Thursday 27 November 2014

Agents find property market a tale of two regions

Donal Buckley

Published 16/01/2013 | 05:00

TWO of the country's largest estate agents brought out reports yesterday on the state of the property market.

Taken together, they present a fascinating picture of a market where residential property in the best parts of Dublin is picking up, while commercial property everywhere and residential property in the regions is still falling.

Lisney says in its report that prices for houses in the best Dublin areas will increase by at least 5pc in 2013 – following an increase of 6.5pc in Dublin prices between last March and December.

Rival Jones Lang LaSalle reports that commercial property values fell 8pc last year.

Lisney says residential rents will continue to rise this year following rises of between 5pc and 16pc for some types of rental homes in the past 18 months.

Lisney's managing director James Nugent expects a "shortage of good quality apartments and family homes in the city".

However, because of higher taxes and costs on landlords, new investors will seek net initial yields of up to 14pc when shopping around for buy-to-lets.

Lisney's head of research Aoife Brennan says the lack of residential properties for sale was one of the biggest problems in 2012.

The number of apartments and houses available for sale fell by 38pc over the last 12 months with some areas falling significantly more.

Bottom

Lisney's Dublin Residential Value Index fell by 64pc from the peak before hitting the bottom in March last year. Prices for flats and larger houses fell by between 65pc and 72pc from the peak.

Mid-sized, three and four- bedroom family houses fell at least 60pc over the five-and-a-half years. As our graphic shows, these houses have shown the largest increases since March 2012.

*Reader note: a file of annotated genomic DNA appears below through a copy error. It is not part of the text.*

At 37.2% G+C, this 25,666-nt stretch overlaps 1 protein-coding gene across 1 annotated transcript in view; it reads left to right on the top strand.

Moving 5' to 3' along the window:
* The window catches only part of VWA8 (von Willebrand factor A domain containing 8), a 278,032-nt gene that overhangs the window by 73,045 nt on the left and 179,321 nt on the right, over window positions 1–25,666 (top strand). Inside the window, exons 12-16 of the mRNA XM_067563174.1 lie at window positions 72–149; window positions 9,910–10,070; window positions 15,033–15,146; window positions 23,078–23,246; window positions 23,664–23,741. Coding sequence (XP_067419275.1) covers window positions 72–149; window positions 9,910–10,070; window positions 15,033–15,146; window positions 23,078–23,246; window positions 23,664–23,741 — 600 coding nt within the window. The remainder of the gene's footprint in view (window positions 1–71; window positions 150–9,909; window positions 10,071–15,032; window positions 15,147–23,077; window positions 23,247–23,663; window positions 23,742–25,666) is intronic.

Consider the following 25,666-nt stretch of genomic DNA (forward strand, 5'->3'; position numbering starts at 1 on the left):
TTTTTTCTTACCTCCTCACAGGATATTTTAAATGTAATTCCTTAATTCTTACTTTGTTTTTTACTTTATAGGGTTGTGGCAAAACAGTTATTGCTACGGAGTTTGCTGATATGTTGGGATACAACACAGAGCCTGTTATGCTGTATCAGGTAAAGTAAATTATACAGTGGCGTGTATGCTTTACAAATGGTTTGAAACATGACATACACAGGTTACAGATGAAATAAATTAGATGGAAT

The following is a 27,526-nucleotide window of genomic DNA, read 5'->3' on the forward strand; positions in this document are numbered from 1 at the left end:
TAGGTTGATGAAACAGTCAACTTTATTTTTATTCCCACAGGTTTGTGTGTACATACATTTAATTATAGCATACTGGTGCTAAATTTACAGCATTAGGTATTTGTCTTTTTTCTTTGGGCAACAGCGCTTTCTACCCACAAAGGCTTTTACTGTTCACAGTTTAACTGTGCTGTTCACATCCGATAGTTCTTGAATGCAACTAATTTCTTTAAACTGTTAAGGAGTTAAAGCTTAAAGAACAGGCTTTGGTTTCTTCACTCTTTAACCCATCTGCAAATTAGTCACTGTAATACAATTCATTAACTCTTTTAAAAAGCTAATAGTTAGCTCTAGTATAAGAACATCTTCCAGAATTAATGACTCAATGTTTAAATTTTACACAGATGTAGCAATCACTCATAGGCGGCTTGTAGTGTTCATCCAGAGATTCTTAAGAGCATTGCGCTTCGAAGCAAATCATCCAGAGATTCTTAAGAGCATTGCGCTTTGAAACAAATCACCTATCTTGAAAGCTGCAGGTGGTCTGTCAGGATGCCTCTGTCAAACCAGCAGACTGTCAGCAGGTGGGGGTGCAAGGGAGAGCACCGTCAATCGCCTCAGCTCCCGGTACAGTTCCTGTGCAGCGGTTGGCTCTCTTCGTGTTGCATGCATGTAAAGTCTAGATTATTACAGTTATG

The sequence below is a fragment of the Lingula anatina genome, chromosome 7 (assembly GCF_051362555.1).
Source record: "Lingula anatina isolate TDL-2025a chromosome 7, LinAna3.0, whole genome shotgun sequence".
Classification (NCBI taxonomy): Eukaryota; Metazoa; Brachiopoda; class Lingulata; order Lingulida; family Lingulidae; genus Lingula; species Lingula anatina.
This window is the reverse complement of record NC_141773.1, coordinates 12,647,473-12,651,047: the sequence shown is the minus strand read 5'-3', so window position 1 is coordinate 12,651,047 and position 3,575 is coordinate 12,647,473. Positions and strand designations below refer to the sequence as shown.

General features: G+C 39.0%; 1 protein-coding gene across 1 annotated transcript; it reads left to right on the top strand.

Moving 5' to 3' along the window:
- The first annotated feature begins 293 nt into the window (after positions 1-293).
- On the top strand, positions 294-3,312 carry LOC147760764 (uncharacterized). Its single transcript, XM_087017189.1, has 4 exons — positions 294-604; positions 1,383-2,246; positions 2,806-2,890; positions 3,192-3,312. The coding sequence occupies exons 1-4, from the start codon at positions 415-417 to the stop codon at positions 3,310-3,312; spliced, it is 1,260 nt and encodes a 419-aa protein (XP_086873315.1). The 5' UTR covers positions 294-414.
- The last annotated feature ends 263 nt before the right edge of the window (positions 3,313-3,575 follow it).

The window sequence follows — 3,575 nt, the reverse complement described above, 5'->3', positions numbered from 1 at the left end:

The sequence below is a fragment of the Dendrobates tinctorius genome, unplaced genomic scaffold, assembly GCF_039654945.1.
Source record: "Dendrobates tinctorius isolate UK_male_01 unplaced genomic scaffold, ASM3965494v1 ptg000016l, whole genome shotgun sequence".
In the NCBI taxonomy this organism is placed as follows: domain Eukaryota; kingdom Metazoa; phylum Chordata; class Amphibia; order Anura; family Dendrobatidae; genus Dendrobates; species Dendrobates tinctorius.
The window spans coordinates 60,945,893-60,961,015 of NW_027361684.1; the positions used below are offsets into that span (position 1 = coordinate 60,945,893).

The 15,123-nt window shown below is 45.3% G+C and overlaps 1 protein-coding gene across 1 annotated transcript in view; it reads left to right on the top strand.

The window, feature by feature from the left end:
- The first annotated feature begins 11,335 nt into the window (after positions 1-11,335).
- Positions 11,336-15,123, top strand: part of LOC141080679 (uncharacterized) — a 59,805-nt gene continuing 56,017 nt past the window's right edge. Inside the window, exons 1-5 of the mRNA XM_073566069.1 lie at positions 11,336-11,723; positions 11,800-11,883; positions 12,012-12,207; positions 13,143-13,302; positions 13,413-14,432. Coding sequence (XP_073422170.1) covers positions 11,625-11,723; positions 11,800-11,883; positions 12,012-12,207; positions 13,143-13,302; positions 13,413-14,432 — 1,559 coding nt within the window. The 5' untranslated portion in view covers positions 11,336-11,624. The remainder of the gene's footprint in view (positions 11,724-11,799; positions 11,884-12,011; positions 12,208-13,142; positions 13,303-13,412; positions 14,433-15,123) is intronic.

Among the reasons for falling supply are the reluctance of owners to accept current prices, their reluctance to switch from tracker mortgages in order to move house, and their inability to carry negative equity when moving house.

About 40pc of sales are attributed to executor sales after the homeowner dies, but supply may rise this year with an increase in the number of distressed sales spurred on by banks and personal insolvency legislation.

It estimates that seven unfinished estates sold for a combined €4.67m in 2012 and 17 of them are currently on the market for sale in 12 counties. Lisney expects that an even greater number will come to auction in 2013 and these are likely to appeal to cash buyers.

The firm found that spending on commercial investment properties increased 200pc to almost €600m in 2012 with overseas buyers spending 80pc of this money.

As well as the low Irish prices, investors are also responding to disappointing returns from deposit rates as well as the uncertainty of stock and commodity markets.

Meanwhile, JLL reports that investors in a portfolio of Dublin commercial properties could have achieved income returns of 9.7pc last year. This would have more than compensated for falls in the value of the JLL portfolio of industrial, retail and office properties which is used to calculate one of the most authoritative indices for these segments of the Irish market.

Values for JLL's portfolio's fell 1.8pc across all sectors in the last quarter of 2012 and by 8pc in the year.

The greatest decrease in values was seen in the retail sector in Q4 which fell 2.2pc and 9.7pc in the 12 months.

Office capital values fell 1.2pc in Q4 and 6.9pc over the 12 months while industrial values fell 1.5pc in the quarter and 4.8pc over the 12 months.

Irish Independent

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